Bishop’s Letter: It takes the whole world to know Christ
Summer came and has probably gone! With the arrival of the warmer months many of us headed off on our hols to other areas of the world. We visited different parts of the United Kingdom and Europe and some travelled much further to other continents.
Why go to this effort? Why leave behind our homes and their comforts? Surely it’s to see so much in the world that’s different to where we spend most of our days. Different foods, different languages, different architecture, different music, different horizons, different cultures. ‘Travel broadens the mind’ it’s said and if you stood in the departures halls of Stansted or Luton this summer you’ll quickly have realised that many of us can’t seem to get enough of it.
A wise person once said ‘It takes the whole world to know Christ’. I wonder if you’ve considered how encountering other places, other people, other cultures can shape our understanding of the faith that we’ve been given? For many of us, our perspectives are deeply shaped by the traditions and practices we’ve been used to at home. If we’re not careful, we can think that our own particular experience is how Christian faith is. Yet follow a saint’s day procession in Spain, sing with the mourners at a funeral in South Africa, hear the preaching of a Baptist minister in America’s Deep South and it becomes inescapable that others’ perspectives on Christ can be very different to our own. And can add a great deal to the picture we have.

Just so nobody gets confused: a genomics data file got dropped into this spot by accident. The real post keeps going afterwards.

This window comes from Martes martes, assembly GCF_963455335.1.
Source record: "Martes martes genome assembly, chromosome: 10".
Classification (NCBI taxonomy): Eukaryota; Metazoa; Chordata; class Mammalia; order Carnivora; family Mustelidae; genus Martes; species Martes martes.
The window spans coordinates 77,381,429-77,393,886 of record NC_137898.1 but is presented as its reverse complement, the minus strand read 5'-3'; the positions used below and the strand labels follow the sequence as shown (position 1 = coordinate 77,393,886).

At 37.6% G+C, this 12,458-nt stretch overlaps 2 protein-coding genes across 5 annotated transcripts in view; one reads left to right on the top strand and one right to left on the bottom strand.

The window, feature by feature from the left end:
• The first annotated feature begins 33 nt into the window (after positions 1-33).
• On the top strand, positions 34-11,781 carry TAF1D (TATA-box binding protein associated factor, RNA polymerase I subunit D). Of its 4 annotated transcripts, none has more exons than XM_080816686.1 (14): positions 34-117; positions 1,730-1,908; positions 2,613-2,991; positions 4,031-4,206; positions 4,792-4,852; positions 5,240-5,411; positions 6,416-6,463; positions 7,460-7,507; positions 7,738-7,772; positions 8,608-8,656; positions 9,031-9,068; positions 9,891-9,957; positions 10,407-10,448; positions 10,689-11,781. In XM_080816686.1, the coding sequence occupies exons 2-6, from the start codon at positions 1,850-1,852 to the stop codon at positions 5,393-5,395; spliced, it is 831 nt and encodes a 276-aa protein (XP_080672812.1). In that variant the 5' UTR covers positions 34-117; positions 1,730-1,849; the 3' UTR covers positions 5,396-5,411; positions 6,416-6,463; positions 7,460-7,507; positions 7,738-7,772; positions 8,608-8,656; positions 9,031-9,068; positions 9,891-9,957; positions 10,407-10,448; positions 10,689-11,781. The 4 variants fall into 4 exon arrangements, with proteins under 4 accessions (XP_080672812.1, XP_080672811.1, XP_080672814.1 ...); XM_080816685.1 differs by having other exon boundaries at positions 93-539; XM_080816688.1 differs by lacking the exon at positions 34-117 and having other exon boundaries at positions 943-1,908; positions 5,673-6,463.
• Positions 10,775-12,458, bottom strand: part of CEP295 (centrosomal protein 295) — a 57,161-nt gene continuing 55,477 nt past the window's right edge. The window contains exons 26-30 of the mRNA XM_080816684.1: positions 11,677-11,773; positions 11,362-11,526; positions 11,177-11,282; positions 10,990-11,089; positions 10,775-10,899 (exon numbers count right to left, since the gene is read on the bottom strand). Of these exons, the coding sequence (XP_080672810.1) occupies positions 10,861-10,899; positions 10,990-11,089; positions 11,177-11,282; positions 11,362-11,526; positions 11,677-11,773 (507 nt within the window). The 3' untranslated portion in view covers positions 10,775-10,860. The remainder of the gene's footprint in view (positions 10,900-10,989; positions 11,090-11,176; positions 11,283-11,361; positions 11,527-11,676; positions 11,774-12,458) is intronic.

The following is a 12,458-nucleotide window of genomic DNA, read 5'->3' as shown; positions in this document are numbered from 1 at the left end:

This summer I did some travelling of my own. Once again I took part in the Diocesan Youth Pilgrimage to Taizé (Do see here: www.stalbans.anglican.org/taize-youth-pilgrimage-video-released/ if you’d like to know more of what we got up to last year). Granted, getting to Taizé is not my ultimate ideal in travel (ferry and 12 hour overnight bus journey). But once there I was again excited to accompany around 35 young people from around our diocese as they encountered other Christians from a host of the different countries and cultures of the world. As well as worshipping alongside each other, they met each day in mixed country groups to study the Bible and talk together. This presents some challenges (this year my group contained 5 Germans, 2 Zimbabweans and 2 Brits) but somehow problems of translation these are always overcome. And the impact of being together is extraordinary. Through sharing different insights from different places our vision of faith grows and expands. We learn from direct experience that ‘it takes the whole world to know Christ’.
So what did you learn from your travels this summer? Whether you’re in Coniston or Kraków, Southend or the South Seas, how might your encounter with a different way of seeing the world expand and enrich the way you understand your faith – and help you appreciate that ‘it takes the whole world to know Christ’?
Rt Revd Michael Beasley, Bishop of Hertford